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5 Ways to Improve Your Sleep

As many as 95% of Americans will experience insomnia at some point in their lives. Since even one bad night can have negative health effects, taking steps to get all 40 winks is a good idea.

The Importance of Sleep and 5 Ways to Get More of it Pin on Pinterest

The holiday season is upon us and with it comes the inevitable sleep deprivation from camping out for Black Friday deals and late night gift wrapping marathons. For some the added stress of this time of year turns one or two sleepless nights into a month. Others see little difference from the chronic insomnia that plagues their daily life. The unfortunate truth is that the longer this problem goes on the greater the negative effects to your health and well being.

A poor night’s sleep can lead to bags under the eyes, impaired concentration, alertness and problem solving. Fatigue is estimated to be the cause of some 100,000 motor vehicle accidents (MVA) and over 1,500 MVA-related deaths each year. Extended over time, sleep deprivation can impair memory, reduce sex drive, affect mood, reduce your immune function and age your skin prematurely. When insomnia becomes a chronic sleep disorder the health consequences become dire. Long term sleep deprivation has been shown to increase risk for heart disease/attack/failure, cardiac arrhythmias, hypertension, stroke, diabetes and increased risk for premature death from all causes.

Clearly, insomnia requires more than just a Red Bull for the morning drive to work. For those with a long term chronic affliction, professional intervention at a sleep specialist may well be the answer. For many, simple changes can make a world of difference in how they get through the night.

Try these 5 tips to drop into delta sleep and wake up refreshed:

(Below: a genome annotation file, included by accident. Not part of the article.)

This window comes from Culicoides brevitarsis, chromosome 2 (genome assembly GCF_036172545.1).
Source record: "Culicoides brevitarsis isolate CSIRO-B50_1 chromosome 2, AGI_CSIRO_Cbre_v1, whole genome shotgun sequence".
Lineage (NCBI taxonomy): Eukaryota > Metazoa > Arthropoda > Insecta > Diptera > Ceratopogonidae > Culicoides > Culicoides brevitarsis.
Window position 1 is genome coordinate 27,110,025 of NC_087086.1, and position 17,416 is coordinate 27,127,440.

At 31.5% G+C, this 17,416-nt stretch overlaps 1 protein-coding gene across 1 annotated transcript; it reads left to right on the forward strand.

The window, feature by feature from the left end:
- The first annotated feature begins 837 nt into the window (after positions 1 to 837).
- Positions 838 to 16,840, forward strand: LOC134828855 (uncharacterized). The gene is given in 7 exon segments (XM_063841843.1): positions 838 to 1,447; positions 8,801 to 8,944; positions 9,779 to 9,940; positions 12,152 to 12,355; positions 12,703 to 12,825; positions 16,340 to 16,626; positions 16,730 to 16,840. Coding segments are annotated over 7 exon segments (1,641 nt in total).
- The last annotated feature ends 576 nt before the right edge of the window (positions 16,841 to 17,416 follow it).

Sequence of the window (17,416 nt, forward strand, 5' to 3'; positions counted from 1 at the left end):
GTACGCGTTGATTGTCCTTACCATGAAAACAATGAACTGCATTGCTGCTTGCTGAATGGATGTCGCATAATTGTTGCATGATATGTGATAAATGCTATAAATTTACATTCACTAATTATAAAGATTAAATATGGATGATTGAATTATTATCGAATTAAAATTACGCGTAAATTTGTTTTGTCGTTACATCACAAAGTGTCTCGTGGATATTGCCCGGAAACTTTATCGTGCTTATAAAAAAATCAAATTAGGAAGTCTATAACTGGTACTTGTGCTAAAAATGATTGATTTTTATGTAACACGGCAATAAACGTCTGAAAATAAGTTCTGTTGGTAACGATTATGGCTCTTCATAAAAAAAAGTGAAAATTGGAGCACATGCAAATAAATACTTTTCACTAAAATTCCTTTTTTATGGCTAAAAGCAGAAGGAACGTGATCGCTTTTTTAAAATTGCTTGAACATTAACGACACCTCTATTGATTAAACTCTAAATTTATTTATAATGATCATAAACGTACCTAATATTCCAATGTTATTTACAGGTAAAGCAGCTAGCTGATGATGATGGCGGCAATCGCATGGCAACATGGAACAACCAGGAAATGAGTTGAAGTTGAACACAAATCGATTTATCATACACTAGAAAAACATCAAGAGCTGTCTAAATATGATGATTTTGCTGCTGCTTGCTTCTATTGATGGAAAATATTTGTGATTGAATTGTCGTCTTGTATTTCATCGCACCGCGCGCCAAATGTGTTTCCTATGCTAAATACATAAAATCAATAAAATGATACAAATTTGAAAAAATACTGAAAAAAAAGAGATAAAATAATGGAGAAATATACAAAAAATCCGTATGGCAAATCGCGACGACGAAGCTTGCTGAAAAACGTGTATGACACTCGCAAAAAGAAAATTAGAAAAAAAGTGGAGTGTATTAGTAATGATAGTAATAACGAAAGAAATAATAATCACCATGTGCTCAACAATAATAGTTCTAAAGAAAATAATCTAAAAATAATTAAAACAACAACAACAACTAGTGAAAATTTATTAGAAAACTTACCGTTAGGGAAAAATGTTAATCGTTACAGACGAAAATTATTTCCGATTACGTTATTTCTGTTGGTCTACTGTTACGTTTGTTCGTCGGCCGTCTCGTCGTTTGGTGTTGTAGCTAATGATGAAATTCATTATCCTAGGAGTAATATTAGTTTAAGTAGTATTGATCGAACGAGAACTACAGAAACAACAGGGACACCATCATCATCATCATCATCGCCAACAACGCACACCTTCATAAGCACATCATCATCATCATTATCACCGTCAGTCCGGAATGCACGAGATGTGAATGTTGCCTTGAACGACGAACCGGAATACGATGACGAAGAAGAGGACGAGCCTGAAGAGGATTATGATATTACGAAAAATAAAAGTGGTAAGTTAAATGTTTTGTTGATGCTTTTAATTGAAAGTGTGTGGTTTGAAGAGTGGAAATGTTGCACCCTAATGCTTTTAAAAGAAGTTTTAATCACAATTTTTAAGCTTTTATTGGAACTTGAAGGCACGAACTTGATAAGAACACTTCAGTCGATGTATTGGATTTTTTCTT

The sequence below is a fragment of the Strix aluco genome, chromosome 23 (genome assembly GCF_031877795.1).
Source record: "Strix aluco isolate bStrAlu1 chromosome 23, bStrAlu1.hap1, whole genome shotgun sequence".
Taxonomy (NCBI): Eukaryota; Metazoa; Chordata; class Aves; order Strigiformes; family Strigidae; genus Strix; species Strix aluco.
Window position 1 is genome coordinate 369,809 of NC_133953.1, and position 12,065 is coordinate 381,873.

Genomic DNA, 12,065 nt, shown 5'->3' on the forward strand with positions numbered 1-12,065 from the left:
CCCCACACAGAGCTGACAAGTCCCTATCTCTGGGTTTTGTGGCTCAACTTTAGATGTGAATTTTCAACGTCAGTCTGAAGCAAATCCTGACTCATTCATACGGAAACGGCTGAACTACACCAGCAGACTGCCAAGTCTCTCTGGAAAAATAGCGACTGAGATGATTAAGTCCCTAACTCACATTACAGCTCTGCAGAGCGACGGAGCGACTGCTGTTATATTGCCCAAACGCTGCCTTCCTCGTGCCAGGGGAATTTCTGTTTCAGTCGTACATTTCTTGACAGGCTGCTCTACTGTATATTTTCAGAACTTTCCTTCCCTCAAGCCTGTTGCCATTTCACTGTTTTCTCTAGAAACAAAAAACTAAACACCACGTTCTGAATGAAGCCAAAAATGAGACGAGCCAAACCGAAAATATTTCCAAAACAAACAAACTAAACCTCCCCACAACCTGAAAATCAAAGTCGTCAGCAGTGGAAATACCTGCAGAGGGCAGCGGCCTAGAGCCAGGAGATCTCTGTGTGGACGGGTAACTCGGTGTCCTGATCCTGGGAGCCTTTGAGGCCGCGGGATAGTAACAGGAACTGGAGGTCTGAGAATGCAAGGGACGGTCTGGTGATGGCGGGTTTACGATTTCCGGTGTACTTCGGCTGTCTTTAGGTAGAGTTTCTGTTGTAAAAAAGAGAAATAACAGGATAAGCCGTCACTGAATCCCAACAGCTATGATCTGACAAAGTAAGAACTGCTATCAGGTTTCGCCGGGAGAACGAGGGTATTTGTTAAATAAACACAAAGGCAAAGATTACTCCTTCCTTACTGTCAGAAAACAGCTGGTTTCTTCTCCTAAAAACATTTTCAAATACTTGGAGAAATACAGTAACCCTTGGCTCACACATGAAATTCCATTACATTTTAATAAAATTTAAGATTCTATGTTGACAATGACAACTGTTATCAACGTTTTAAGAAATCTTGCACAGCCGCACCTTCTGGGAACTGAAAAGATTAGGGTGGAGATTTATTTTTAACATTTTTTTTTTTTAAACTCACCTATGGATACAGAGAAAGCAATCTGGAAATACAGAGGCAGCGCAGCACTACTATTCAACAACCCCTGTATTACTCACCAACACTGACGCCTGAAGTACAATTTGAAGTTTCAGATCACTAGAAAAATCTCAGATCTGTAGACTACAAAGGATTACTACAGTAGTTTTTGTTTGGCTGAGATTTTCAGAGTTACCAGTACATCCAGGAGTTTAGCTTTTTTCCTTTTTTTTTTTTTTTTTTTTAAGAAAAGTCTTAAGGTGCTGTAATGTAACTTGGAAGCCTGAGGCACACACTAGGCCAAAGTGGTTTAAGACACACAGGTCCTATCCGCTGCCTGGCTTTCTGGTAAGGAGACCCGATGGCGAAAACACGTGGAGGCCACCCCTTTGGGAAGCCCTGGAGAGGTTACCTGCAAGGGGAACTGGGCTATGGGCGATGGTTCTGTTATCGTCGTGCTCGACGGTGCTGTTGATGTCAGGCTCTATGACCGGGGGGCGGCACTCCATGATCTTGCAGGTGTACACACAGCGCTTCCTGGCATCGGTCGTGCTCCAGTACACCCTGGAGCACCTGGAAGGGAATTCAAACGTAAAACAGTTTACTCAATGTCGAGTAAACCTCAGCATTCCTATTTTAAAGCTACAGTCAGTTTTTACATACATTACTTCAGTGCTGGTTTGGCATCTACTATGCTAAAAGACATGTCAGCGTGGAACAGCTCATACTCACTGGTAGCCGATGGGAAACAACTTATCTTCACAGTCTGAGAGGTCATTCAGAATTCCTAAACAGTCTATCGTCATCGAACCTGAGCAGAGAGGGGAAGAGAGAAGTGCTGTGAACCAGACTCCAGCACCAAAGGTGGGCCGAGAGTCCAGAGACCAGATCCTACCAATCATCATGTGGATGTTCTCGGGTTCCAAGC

1. Exercise – There are few health issues that cannot be positively affected by a good workout. Insomnia is no exception. A 2013 poll by The National Sleep Foundation found that people who exercise regularly report getting better sleep than those who don’t exercise at all.
  2. Reduce Caffeine Intake – Caffeine hangs around in your system for at least 5 or 6 hours after the last serving. Cut out caffeinated beverages after lunch (that includes soft drinks). A caffeine-free herbal tea may be a satisfying replacement that calms and enhances sleep.
  3. Meditation – Numerous studies have shown the connection between the relaxation achieved from regular meditation and improved ability to fall asleep and sleep through the night.
  4. Make the Bedroom Sleep-Friendly – Comfort, quiet and darkness are essential for the relaxation and stillness necessary to achieve the deeper stages of sleep. Make sure the mattress, linens and bedclothes keep you well-supported at a comfortable temperature, and remove any sources of light and noise that might interfere. Extraneous noises from outside may be overcome with a white noise machine. Remove all work-related stuff from the bedroom and place in a more appropriate area for work activities.
  5. Consider Melatonin – As opposed to prescription drug therapies for sleep such as Ambien, melatonin is a safe, natural supplement that is non-habit forming, and does not result in drowsiness or irritability the next day. Melatonin supplements, like Fast Asleep lozenges, are the best choice for fast, long-lasting effects. By dissolving in the mouth they deliver the melatonin directly into the bloodstream with maximum potency and best results.

Insomnia is nothing to trifle with. The human body does most of its repair and rejuvenation work during those hours when the body is resting, relaxed and still. Taking steps to get adequate rest every night will have far-reaching effects for your health and well-being. They call it “beauty sleep” for a reason., Stages of Sleep: REM and Non-REM Sleep, Retrieved November 12, 2013, WebMD, LLC, 2012., The Healing Power Of Sleep, Gina Shaw, Retrieved November 11, 2013, WebMD, LLC, 2010., 10 Things To Hate About Sleep Loss, Camille Peri, Retrieved November 11, 2013, WebMD, LLC, 2010., Melatonin – Overview, Retrieved November 11, 2013, WebMD, LLC, 2010., 13 Natural Ways To Fall Asleep Without Sleeping Pills, Sarah Klein, Retrieved November 11, 2013, Huffington Post, 2013., Insomnia, Jasvinder Chawla, MD, et. al., Retrieved November 12, 2013, WebMd, LLC, 2011.

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